The retail headlines over the past twelve months have become increasingly gloomy. According to the BRC and KPMG, June and July this year were the worst on record and flatlined in August.
As consumers migrate online it seems that the pain is most pronounced for retailers operating physical stores on the high street. Every week that passes seems to bring news of CVAs, administrations or retailers demanding rent reductions from landlords, weighed down as they are with increasing business rates, labour costs and inflationary pressures.
So, is traditional retail as we know it dead?
It’s undeniable that the sector is going through a period of seismic structural change. Consumer habits are shifting rapidly, competition in the sector has intensified and cost pressures are increasing. It’s true that some traditional retailers did not adapt their models swiftly enough to reflect consumer habits, shunning online as a channel or failing to integrate it seamlessly with their physical offer. Others were slow to see the erosion of barriers to entry, as nimble new start-ups attracted customers with product, service and value which simply couldn’t be matched by the old incumbents battling high fixed costs and legacy leases. Projected against the current political and economic backdrop, it makes for a difficult case.
However, with data indicating that around 80% of purchases touch a physical store, it’s clear that we are still a nation of shoppers who crave the physical and social connections that come with interacting with others. Retailers making a virtue of their physical stores know that they need to offer more than purely transactions to encourage shoppers to venture out, however. When announcing a 10.7% increase in like for like sales last week, Dunelm’s CEO Nick Wilkinson said the secret was “fundamentally understanding what customers want and having beautiful products that are great value for money.” This is clearly right – customers are a retailer’s most important stakeholder, and if you are not listening and constantly engaging with them to refine your offer then they will vote with their feet and take their custom elsewhere. Likewise, with mobile technology arming the customer with instant price comparison, offering value for money is a given.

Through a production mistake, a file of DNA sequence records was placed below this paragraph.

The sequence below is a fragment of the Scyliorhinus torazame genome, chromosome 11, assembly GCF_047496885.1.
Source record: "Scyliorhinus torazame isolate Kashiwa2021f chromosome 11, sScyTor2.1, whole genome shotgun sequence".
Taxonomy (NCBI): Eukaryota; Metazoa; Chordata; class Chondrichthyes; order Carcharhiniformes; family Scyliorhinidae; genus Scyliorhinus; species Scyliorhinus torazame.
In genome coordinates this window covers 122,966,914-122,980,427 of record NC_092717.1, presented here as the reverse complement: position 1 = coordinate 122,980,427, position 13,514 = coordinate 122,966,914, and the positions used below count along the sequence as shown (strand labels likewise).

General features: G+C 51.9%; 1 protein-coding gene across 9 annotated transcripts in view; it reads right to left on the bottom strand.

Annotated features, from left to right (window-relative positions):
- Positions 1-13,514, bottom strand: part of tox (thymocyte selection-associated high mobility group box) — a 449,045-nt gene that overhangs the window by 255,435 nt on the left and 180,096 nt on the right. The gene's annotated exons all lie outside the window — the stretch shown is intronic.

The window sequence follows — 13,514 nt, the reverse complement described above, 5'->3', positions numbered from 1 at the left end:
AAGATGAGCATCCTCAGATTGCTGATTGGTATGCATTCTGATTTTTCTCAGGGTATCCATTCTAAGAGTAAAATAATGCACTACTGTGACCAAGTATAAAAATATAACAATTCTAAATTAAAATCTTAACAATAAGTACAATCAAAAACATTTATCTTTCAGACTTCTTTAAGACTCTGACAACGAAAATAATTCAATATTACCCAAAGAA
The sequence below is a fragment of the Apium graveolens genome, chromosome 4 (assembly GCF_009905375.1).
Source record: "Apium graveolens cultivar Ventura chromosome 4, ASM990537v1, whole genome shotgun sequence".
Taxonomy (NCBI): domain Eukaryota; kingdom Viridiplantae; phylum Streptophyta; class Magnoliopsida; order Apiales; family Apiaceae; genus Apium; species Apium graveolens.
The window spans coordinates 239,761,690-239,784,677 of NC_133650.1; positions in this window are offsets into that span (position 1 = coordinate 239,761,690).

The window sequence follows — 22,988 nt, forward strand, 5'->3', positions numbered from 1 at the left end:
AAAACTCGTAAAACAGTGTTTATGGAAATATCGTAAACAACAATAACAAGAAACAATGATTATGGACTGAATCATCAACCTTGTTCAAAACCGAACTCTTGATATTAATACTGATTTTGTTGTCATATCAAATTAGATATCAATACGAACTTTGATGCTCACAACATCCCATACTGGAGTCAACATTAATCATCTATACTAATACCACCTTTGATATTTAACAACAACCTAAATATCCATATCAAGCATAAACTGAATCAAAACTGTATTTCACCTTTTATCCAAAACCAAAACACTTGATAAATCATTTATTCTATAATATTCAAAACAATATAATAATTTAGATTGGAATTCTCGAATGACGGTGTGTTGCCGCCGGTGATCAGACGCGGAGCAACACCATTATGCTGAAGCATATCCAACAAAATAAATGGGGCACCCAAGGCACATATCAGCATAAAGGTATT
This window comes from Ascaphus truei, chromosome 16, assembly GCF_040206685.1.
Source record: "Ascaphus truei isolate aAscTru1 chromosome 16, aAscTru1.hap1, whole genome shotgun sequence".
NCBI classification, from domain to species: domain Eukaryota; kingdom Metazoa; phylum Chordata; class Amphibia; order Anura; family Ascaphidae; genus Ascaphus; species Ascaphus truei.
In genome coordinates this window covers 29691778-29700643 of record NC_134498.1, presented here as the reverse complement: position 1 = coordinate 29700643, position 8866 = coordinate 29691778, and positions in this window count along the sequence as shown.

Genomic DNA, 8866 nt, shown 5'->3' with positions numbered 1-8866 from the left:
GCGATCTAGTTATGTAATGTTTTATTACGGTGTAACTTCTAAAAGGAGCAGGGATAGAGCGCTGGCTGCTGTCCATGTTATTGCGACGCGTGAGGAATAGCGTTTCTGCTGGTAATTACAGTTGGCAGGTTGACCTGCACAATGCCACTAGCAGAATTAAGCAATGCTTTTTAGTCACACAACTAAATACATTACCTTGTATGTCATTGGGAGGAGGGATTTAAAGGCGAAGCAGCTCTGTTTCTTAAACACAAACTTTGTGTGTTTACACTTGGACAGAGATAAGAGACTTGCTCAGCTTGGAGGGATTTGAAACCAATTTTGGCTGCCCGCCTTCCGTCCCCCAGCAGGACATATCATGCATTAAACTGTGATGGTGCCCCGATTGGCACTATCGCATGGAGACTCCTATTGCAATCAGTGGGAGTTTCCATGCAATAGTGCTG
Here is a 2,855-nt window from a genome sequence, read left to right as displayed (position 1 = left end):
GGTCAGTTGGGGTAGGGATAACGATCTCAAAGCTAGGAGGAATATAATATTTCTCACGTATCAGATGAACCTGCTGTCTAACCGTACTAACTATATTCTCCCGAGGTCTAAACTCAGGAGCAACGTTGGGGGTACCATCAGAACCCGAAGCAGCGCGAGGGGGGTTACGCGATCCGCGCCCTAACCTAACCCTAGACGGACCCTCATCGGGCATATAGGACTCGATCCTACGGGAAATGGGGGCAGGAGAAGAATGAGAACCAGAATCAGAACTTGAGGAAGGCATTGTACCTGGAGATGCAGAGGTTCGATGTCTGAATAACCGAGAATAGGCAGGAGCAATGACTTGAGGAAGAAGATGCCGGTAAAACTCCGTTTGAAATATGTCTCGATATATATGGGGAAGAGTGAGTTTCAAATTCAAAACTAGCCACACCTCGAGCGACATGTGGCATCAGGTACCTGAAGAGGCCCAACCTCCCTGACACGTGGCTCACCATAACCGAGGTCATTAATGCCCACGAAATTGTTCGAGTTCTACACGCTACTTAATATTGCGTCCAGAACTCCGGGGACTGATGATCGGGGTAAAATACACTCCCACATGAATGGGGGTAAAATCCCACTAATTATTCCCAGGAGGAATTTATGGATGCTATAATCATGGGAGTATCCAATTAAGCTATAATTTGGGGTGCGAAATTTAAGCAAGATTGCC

But more than this, retailers need to think beyond selling products. They need to offer experiences that cannot be matched online. Take Primark’s new mega store in Birmingham, offering to pamper customers in its salon and blow bar, personalise T-shirts and other products in its Custom Lab or bring friends together in its ‘snap-and-share’ changing room, which can be booked out for parties who want to control the music, lighting and of course capture that Instagram-ready photograph.
They also need to provide friendly and knowledgeable customer service. It’s often argued that as technology alleviates store staff from the more menial tasks on the shop floor, this will free up their time to foster more meaningful customer engagement.
Above all, retailers need to maintain a clear understanding of who their customer is and what they want. They need to articulate what their brand stands for and communicate a set of values which resonate internally and externally. Whilst many consumer facing businesses, such as Hotel Chocolat and Lush, have built strong connections with their customers, rooted in consistent and authentic communication of their corporate story, others such as Debenhams and House of Fraser clearly lost sight of the customer.
So, times are tough, but retail is very much alive and kicking. Retailers with a customer-centric model, which can adapt to reflect changing consumer habits and offer service and experience which goes beyond pure retail, are likely to thrive.